THE news that the UK Government is prepared to support a backbench bill that would pardon Alan Turing, who died from cyanide poisoning at the age of 41 in 1954 after he was subjected to chemical castration for a gay offence, has been welcomed by the LGBT humanist charity the Pink Triangle Trust.
Turing, known as the father of computer science, was the code breaker who helped win World War 2.
The pardon follows a campaign launched in 2009 with a petition calling on the Government to recognise the “consequences of prejudice” that ended the life of the scientist.
Notable among the campaign’s supporters was the well-known atheist and humanist Professor Richard Dawkins who said that an apology would “send a signal to the world which needs to be sent”, and that Turing might still be alive today if it were not for the repressive, religion-influenced laws which drove him to despair.
The author of The God Delusion, who presented a television programme for Channel 4 on Turing, said the impact of the mathematician’s war work could not be overstated.
Turing arguably made a greater contribution to defeating the Nazis than Eisenhower or Churchill. Thanks to Turing and his colleagues at Bletchley Park, allied generals in the field were consistently, over long periods of the war, privy to detailed German plans before the German generals had time to implement them.
After the war, when Turing’s role was no longer top-secret, he should have been knighted and fêted as a saviour of his nation. Instead, this gentle, stammering, eccentric genius was destroyed, for a ‘crime’, committed in private, which harmed nobody.
PTT Secretary George Broadhead commented:
It was great to have such a prominent atheist and humanist as Richard Dawkins adding his weight to the campaign and it is highly significant that he identified religious-influenced laws as being to blame for Turing’s suicide.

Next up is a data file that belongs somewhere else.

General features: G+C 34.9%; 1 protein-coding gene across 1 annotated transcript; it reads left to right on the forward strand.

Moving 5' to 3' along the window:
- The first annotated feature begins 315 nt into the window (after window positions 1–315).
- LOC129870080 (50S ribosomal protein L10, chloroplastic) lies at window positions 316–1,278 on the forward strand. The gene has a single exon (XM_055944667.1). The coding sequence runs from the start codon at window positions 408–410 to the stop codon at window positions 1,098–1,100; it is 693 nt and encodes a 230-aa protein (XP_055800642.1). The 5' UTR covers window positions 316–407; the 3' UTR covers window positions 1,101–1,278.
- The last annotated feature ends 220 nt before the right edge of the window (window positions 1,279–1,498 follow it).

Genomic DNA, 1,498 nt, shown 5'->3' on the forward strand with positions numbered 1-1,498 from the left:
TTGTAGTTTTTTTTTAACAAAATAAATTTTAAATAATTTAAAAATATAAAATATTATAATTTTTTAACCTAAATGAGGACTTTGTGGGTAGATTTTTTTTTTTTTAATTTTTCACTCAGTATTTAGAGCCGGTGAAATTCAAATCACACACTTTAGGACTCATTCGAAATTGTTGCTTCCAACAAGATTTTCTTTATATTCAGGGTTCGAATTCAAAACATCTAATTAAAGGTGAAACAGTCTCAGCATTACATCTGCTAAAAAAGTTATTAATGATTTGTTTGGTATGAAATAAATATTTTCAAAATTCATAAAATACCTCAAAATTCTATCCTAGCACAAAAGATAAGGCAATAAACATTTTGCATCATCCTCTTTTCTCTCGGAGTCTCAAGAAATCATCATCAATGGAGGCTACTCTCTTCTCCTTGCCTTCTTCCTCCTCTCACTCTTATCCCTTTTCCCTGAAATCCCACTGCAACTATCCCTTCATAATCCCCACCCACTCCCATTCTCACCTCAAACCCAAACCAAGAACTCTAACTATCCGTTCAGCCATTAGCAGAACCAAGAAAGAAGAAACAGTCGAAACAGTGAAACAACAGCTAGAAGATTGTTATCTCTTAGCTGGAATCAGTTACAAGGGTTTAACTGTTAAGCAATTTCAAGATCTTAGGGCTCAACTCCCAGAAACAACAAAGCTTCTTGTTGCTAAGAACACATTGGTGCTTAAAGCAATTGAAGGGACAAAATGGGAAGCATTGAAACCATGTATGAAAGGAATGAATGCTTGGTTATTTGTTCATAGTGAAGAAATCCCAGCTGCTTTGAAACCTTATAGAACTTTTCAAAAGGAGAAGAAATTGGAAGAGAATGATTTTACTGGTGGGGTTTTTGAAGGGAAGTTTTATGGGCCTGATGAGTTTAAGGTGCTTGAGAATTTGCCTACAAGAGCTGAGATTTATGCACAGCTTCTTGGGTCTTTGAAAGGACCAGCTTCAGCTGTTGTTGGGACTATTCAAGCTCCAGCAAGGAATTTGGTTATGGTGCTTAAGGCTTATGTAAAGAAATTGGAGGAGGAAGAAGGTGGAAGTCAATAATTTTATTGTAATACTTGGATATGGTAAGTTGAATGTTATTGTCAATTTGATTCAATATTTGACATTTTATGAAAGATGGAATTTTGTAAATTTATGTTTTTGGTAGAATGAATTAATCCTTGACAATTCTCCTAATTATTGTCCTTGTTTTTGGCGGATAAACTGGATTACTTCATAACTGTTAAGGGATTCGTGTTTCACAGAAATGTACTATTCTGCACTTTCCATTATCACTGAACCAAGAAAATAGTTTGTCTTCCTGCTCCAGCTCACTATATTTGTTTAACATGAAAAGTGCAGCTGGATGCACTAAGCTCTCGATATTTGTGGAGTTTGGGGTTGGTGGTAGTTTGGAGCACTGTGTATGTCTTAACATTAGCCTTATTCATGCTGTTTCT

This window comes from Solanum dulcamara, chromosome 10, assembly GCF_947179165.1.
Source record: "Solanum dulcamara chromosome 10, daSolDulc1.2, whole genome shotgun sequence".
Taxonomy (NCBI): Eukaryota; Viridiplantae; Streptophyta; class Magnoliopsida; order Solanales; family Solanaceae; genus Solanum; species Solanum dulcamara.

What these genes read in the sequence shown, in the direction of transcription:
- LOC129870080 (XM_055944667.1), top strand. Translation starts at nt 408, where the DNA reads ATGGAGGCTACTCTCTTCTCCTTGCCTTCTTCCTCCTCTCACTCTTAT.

As a gay atheist himself, Alan Turing is a humanist hero and a pardon after the appalling way he was treated for being gay is long overdue.
Lord Ahmad of Wimbledon, a government whip, told peers that the government would table the third reading of the Alan Turing (statutory pardon) bill at the end of October if no amendments are made.
If nobody tables an amendment to this bill, its supporters can be assured that it will have speedy passage to the House of Commons.
The announcement marks a change of heart by the government, which declined last year to grant pardons to the 49,000 gay men, now dead, who were convicted under the 1885 Criminal Law Amendment Act. They include Oscar Wilde.
Ahmad told peers:
Alan Turing himself believed that homosexual activity would be made legal by a royal commission. In fact, appropriately, it was parliament which decriminalised the activity for which he was convicted. The government are very aware of the calls to pardon Turing, given his outstanding achievements, and have great sympathy with this objective … That is why the government believe it is right that parliament should be free to respond to this bill in whatever way its conscience dictates and in whatever way it so wills.
The government threw its weight behind the private member’s bill, promoted by the Liberal Democrat peer Lord Sharkey, who said:
As I think everybody knows, he was convicted in 1952 of gross indecency and sentenced to chemical castration. He committed suicide two years later. The government know that Turing was a hero and a very great man. They acknowledge that he was cruelly treated. They must have seen the esteem in which he is held here and around the world.
However, Ben Summerskill, Chief Executive of Stonewall, described the pardon as “pointless”, saying:
A more proper apologia might be to ensure that Turing’s achievements, and his treatment by the nation that benefited, are included in every pupil’s school curriculum. The 55% of gay pupils in our secondary schools who were homophobically bullied in the last 12 months might derive lasting reassurance from that .